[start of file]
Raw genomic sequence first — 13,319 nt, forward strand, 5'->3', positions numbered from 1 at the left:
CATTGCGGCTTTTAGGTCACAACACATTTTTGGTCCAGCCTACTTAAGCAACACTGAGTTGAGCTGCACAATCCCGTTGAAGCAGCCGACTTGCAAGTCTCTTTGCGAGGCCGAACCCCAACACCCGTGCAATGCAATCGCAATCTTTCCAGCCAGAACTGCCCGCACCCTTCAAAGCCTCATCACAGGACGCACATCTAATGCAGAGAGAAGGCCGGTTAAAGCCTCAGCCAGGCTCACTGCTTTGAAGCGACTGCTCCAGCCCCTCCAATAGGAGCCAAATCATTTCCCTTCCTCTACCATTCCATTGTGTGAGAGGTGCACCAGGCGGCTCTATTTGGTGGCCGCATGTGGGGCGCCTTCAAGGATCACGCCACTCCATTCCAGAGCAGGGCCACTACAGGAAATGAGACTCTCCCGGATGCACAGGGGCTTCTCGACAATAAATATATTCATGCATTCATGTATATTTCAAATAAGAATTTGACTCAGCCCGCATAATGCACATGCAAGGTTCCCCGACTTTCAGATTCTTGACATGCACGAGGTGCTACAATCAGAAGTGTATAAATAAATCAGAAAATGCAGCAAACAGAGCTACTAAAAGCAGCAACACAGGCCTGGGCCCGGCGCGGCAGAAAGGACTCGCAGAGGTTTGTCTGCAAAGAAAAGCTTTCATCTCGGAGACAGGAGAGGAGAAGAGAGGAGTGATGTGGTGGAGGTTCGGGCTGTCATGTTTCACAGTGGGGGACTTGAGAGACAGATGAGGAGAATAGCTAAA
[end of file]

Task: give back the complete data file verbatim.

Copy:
Raw genomic sequence first — 13,319 nt, forward strand, 5'->3', positions numbered from 1 at the left:
CATTGCGGCTTTTAGGTCACAACACATTTTTGGTCCAGCCTACTTAAGCAACACTGAGTTGAGCTGCACAATCCCGTTGAAGCAGCCGACTTGCAAGTCTCTTTGCGAGGCCGAACCCCAACACCCGTGCAATGCAATCGCAATCTTTCCAGCCAGAACTGCCCGCACCCTTCAAAGCCTCATCACAGGACGCACATCTAATGCAGAGAGAAGGCCGGTTAAAGCCTCAGCCAGGCTCACTGCTTTGAAGCGACTGCTCCAGCCCCTCCAATAGGAGCCAAATCATTTCCCTTCCTCTACCATTCCATTGTGTGAGAGGTGCACCAGGCGGCTCTATTTGGTGGCCGCATGTGGGGCGCCTTCAAGGATCACGCCACTCCATTCCAGAGCAGGGCCACTACAGGAAATGAGACTCTCCCGGATGCACAGGGGCTTCTCGACAATAAATATATTCATGCATTCATGTATATTTCAAATAAGAATTTGACTCAGCCCGCATAATGCACATGCAAGGTTCCCCGACTTTCAGATTCTTGACATGCACGAGGTGCTACAATCAGAAGTGTATAAATAAATCAGAAAATGCAGCAAACAGAGCTACTAAAAGCAGCAACACAGGCCTGGGCCCGGCGCGGCAGAAAGGACTCGCAGAGGTTTGTCTGCAAAGAAAAGCTTTCATCTCGGAGACAGGAGAGGAGAAGAGAGGAGTGATGTGGTGGAGGTTCGGGCTGTCATGTTTCACAGTGGGGGACTTGAGAGACAGATGAGGAGAATAGCTAAA